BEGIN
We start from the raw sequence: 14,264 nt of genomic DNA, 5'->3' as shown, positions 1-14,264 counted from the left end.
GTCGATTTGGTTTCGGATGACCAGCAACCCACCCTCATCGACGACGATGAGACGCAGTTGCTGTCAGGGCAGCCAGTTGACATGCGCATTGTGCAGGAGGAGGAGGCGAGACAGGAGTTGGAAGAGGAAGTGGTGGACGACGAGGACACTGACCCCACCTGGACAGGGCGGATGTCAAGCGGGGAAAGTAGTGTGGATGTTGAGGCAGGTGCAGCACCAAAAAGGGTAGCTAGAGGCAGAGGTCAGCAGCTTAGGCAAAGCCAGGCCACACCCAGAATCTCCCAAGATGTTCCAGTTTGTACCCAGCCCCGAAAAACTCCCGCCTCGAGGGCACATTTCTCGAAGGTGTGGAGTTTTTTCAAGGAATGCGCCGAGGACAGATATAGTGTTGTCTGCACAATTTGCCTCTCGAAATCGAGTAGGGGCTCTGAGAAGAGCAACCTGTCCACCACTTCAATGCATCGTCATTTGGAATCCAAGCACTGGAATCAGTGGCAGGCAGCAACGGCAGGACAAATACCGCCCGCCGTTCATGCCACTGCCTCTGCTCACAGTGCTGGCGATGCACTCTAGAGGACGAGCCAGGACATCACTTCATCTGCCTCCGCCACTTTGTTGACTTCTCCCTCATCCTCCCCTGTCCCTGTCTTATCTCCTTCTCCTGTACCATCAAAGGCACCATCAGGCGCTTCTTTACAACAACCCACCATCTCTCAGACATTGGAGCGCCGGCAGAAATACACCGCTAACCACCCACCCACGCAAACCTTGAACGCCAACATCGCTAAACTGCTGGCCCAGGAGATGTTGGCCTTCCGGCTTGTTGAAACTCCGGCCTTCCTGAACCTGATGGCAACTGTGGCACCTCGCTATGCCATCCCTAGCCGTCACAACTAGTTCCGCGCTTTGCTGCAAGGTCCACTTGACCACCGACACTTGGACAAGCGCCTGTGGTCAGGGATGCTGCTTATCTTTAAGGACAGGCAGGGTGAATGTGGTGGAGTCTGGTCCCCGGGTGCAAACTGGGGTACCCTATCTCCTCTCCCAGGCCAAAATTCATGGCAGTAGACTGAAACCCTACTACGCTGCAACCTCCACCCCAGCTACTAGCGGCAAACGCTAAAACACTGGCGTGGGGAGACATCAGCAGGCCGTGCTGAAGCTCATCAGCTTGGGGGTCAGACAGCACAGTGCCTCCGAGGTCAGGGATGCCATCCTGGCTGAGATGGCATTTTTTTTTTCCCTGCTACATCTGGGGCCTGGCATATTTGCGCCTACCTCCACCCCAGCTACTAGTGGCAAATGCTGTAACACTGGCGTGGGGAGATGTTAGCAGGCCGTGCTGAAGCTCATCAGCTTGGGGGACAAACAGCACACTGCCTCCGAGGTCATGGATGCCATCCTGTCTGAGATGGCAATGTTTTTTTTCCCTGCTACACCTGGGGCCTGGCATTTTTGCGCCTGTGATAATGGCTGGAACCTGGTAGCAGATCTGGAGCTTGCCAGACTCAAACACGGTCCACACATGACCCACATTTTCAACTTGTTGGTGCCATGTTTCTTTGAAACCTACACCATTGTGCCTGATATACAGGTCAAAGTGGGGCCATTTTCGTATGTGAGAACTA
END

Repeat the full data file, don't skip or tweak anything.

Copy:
We start from the raw sequence: 14,264 nt of genomic DNA, 5'->3' as shown, positions 1-14,264 counted from the left end.
GTCGATTTGGTTTCGGATGACCAGCAACCCACCCTCATCGACGACGATGAGACGCAGTTGCTGTCAGGGCAGCCAGTTGACATGCGCATTGTGCAGGAGGAGGAGGCGAGACAGGAGTTGGAAGAGGAAGTGGTGGACGACGAGGACACTGACCCCACCTGGACAGGGCGGATGTCAAGCGGGGAAAGTAGTGTGGATGTTGAGGCAGGTGCAGCACCAAAAAGGGTAGCTAGAGGCAGAGGTCAGCAGCTTAGGCAAAGCCAGGCCACACCCAGAATCTCCCAAGATGTTCCAGTTTGTACCCAGCCCCGAAAAACTCCCGCCTCGAGGGCACATTTCTCGAAGGTGTGGAGTTTTTTCAAGGAATGCGCCGAGGACAGATATAGTGTTGTCTGCACAATTTGCCTCTCGAAATCGAGTAGGGGCTCTGAGAAGAGCAACCTGTCCACCACTTCAATGCATCGTCATTTGGAATCCAAGCACTGGAATCAGTGGCAGGCAGCAACGGCAGGACAAATACCGCCCGCCGTTCATGCCACTGCCTCTGCTCACAGTGCTGGCGATGCACTCTAGAGGACGAGCCAGGACATCACTTCATCTGCCTCCGCCACTTTGTTGACTTCTCCCTCATCCTCCCCTGTCCCTGTCTTATCTCCTTCTCCTGTACCATCAAAGGCACCATCAGGCGCTTCTTTACAACAACCCACCATCTCTCAGACATTGGAGCGCCGGCAGAAATACACCGCTAACCACCCACCCACGCAAACCTTGAACGCCAACATCGCTAAACTGCTGGCCCAGGAGATGTTGGCCTTCCGGCTTGTTGAAACTCCGGCCTTCCTGAACCTGATGGCAACTGTGGCACCTCGCTATGCCATCCCTAGCCGTCACAACTAGTTCCGCGCTTTGCTGCAAGGTCCACTTGACCACCGACACTTGGACAAGCGCCTGTGGTCAGGGATGCTGCTTATCTTTAAGGACAGGCAGGGTGAATGTGGTGGAGTCTGGTCCCCGGGTGCAAACTGGGGTACCCTATCTCCTCTCCCAGGCCAAAATTCATGGCAGTAGACTGAAACCCTACTACGCTGCAACCTCCACCCCAGCTACTAGCGGCAAACGCTAAAACACTGGCGTGGGGAGACATCAGCAGGCCGTGCTGAAGCTCATCAGCTTGGGGGTCAGACAGCACAGTGCCTCCGAGGTCAGGGATGCCATCCTGGCTGAGATGGCATTTTTTTTTTCCCTGCTACATCTGGGGCCTGGCATATTTGCGCCTACCTCCACCCCAGCTACTAGTGGCAAATGCTGTAACACTGGCGTGGGGAGATGTTAGCAGGCCGTGCTGAAGCTCATCAGCTTGGGGGACAAACAGCACACTGCCTCCGAGGTCATGGATGCCATCCTGTCTGAGATGGCAATGTTTTTTTTCCCTGCTACACCTGGGGCCTGGCATTTTTGCGCCTGTGATAATGGCTGGAACCTGGTAGCAGATCTGGAGCTTGCCAGACTCAAACACGGTCCACACATGACCCACATTTTCAACTTGTTGGTGCCATGTTTCTTTGAAACCTACACCATTGTGCCTGATATACAGGTCAAAGTGGGGCCATTTTCGTATGTGAGAACTA